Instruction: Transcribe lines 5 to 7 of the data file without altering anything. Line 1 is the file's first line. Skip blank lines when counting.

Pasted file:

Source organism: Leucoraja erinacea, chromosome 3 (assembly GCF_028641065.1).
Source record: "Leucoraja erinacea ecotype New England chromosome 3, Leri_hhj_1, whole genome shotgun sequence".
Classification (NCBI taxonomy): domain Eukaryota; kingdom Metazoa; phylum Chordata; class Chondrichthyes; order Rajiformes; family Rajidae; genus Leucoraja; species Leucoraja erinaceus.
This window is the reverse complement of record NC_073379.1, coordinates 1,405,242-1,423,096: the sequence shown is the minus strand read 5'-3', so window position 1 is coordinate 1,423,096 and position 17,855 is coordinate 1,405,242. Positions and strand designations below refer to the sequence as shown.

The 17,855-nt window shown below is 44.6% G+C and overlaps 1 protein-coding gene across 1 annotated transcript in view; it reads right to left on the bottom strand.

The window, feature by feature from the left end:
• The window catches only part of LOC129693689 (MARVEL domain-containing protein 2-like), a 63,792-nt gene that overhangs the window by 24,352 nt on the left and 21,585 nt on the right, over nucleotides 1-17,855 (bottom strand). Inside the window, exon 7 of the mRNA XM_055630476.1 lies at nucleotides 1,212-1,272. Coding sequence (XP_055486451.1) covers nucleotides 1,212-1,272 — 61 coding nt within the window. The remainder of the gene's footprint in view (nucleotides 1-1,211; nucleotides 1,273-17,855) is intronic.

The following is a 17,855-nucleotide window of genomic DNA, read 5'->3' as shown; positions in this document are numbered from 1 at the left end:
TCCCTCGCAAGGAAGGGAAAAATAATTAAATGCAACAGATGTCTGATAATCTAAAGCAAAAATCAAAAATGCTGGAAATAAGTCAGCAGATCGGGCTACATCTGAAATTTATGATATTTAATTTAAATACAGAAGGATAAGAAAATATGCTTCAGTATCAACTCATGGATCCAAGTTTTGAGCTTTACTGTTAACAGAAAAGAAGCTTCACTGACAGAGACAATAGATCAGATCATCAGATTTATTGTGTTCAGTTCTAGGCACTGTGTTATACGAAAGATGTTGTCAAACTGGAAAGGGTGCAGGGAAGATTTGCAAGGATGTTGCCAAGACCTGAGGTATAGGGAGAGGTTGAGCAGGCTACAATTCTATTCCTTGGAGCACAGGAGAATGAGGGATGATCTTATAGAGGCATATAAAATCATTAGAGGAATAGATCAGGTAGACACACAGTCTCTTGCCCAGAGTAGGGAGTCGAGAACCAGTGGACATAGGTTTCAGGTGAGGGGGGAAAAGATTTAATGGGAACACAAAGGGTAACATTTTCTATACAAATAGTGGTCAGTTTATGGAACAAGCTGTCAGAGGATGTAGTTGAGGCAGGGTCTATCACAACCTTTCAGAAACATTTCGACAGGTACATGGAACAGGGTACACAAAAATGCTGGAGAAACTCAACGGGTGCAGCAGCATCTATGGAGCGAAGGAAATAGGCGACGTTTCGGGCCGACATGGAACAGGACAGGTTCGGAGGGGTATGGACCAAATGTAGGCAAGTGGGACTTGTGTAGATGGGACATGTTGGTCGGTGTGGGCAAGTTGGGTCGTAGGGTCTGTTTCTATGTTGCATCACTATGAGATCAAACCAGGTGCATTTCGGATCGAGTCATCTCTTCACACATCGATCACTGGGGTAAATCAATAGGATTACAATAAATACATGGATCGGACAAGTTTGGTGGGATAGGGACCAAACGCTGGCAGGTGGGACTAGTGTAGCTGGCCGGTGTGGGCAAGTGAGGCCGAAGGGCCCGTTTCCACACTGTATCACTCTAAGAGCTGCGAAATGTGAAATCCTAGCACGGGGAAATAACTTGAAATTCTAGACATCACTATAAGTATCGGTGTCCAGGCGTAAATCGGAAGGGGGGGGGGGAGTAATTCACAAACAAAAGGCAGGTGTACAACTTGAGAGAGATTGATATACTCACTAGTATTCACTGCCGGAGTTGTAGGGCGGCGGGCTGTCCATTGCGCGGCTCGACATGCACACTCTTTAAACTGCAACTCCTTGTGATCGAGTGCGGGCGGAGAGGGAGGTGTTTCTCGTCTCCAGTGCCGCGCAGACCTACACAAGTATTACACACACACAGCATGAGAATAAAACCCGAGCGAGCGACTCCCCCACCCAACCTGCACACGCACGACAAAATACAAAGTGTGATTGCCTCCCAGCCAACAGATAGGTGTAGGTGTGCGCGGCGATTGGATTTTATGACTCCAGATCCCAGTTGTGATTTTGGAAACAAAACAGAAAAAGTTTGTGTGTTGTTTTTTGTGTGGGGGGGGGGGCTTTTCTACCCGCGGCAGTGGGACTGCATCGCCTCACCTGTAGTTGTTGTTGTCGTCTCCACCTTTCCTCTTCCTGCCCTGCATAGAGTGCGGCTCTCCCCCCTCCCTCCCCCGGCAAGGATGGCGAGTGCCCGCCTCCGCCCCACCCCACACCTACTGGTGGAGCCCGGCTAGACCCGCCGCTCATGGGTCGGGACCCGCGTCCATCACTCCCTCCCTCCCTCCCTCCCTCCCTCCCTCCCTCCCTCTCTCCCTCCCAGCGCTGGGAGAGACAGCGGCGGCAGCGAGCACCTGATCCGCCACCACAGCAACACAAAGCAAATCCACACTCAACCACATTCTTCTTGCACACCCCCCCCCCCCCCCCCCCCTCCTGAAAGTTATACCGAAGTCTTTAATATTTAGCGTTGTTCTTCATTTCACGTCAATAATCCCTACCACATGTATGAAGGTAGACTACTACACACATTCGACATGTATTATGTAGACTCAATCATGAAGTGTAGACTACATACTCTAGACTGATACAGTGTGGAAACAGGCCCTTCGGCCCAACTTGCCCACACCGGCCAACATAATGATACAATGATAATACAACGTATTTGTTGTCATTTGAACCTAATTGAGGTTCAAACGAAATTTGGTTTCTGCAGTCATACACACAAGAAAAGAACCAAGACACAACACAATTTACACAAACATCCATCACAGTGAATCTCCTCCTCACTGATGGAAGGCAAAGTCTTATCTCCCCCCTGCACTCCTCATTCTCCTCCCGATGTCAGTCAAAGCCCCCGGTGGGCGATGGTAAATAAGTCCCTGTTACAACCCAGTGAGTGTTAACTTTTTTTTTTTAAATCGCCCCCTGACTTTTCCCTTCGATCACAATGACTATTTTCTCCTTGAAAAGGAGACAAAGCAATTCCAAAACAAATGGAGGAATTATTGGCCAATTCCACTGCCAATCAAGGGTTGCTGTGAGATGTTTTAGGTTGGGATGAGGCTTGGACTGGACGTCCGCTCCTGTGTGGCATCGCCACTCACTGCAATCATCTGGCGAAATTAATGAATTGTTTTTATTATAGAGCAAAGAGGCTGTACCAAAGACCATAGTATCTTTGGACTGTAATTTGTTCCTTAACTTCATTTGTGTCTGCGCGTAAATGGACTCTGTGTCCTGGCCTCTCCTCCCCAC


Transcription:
The 17,855-nt window shown below is 44.6% G+C and overlaps 1 protein-coding gene across 1 annotated transcript in view; it reads right to left on the bottom strand.

The window, feature by feature from the left end:
• The window catches only part of LOC129693689 (MARVEL domain-containing protein 2-like), a 63,792-nt gene that overhangs the window by 24,352 nt on the left and 21,585 nt on the right, over nucleotides 1-17,855 (bottom strand). Inside the window, exon 7 of the mRNA XM_055630476.1 lies at nucleotides 1,212-1,272. Coding sequence (XP_055486451.1) covers nucleotides 1,212-1,272 — 61 coding nt within the window. The remainder of the gene's footprint in view (nucleotides 1-1,211; nucleotides 1,273-17,855) is intronic.